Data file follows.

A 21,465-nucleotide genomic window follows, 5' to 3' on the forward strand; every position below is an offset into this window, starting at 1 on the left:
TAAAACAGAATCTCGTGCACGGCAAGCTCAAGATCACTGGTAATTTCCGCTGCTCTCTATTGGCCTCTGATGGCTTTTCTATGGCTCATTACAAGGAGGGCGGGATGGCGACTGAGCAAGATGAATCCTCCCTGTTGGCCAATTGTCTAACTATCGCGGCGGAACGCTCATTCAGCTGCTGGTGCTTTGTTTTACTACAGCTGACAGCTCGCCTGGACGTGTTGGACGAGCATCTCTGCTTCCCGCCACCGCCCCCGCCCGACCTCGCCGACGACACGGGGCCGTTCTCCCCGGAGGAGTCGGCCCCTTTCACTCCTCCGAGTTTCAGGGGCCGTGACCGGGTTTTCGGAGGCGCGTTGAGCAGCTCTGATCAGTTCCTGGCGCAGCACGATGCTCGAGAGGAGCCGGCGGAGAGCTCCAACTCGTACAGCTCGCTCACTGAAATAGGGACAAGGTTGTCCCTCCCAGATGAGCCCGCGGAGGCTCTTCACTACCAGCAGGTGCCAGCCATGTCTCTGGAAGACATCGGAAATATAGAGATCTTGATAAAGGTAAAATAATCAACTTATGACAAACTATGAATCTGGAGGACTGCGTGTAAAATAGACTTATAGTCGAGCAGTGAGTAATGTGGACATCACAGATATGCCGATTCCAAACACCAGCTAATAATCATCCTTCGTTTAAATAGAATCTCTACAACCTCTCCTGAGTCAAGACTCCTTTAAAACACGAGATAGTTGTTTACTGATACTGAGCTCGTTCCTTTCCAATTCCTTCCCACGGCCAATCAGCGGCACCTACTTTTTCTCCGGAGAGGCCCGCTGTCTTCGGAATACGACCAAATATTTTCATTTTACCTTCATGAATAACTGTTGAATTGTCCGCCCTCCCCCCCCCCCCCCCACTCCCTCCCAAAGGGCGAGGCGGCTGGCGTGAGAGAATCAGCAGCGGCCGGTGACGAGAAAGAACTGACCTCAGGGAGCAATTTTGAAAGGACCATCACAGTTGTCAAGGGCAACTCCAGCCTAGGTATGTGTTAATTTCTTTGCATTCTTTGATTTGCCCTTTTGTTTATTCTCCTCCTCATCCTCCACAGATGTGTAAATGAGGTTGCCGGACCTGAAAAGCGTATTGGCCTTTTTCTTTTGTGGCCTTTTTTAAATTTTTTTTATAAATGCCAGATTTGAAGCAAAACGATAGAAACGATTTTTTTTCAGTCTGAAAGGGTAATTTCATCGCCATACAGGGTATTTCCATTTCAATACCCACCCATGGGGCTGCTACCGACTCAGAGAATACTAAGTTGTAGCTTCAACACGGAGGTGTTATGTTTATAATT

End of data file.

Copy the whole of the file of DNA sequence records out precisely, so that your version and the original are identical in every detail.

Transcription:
A 21,465-nucleotide genomic window follows, 5' to 3' on the forward strand; every position below is an offset into this window, starting at 1 on the left:
TAAAACAGAATCTCGTGCACGGCAAGCTCAAGATCACTGGTAATTTCCGCTGCTCTCTATTGGCCTCTGATGGCTTTTCTATGGCTCATTACAAGGAGGGCGGGATGGCGACTGAGCAAGATGAATCCTCCCTGTTGGCCAATTGTCTAACTATCGCGGCGGAACGCTCATTCAGCTGCTGGTGCTTTGTTTTACTACAGCTGACAGCTCGCCTGGACGTGTTGGACGAGCATCTCTGCTTCCCGCCACCGCCCCCGCCCGACCTCGCCGACGACACGGGGCCGTTCTCCCCGGAGGAGTCGGCCCCTTTCACTCCTCCGAGTTTCAGGGGCCGTGACCGGGTTTTCGGAGGCGCGTTGAGCAGCTCTGATCAGTTCCTGGCGCAGCACGATGCTCGAGAGGAGCCGGCGGAGAGCTCCAACTCGTACAGCTCGCTCACTGAAATAGGGACAAGGTTGTCCCTCCCAGATGAGCCCGCGGAGGCTCTTCACTACCAGCAGGTGCCAGCCATGTCTCTGGAAGACATCGGAAATATAGAGATCTTGATAAAGGTAAAATAATCAACTTATGACAAACTATGAATCTGGAGGACTGCGTGTAAAATAGACTTATAGTCGAGCAGTGAGTAATGTGGACATCACAGATATGCCGATTCCAAACACCAGCTAATAATCATCCTTCGTTTAAATAGAATCTCTACAACCTCTCCTGAGTCAAGACTCCTTTAAAACACGAGATAGTTGTTTACTGATACTGAGCTCGTTCCTTTCCAATTCCTTCCCACGGCCAATCAGCGGCACCTACTTTTTCTCCGGAGAGGCCCGCTGTCTTCGGAATACGACCAAATATTTTCATTTTACCTTCATGAATAACTGTTGAATTGTCCGCCCTCCCCCCCCCCCCCCCACTCCCTCCCAAAGGGCGAGGCGGCTGGCGTGAGAGAATCAGCAGCGGCCGGTGACGAGAAAGAACTGACCTCAGGGAGCAATTTTGAAAGGACCATCACAGTTGTCAAGGGCAACTCCAGCCTAGGTATGTGTTAATTTCTTTGCATTCTTTGATTTGCCCTTTTGTTTATTCTCCTCCTCATCCTCCACAGATGTGTAAATGAGGTTGCCGGACCTGAAAAGCGTATTGGCCTTTTTCTTTTGTGGCCTTTTTTAAATTTTTTTTATAAATGCCAGATTTGAAGCAAAACGATAGAAACGATTTTTTTTCAGTCTGAAAGGGTAATTTCATCGCCATACAGGGTATTTCCATTTCAATACCCACCCATGGGGCTGCTACCGACTCAGAGAATACTAAGTTGTAGCTTCAACACGGAGGTGTTATGTTTATAATT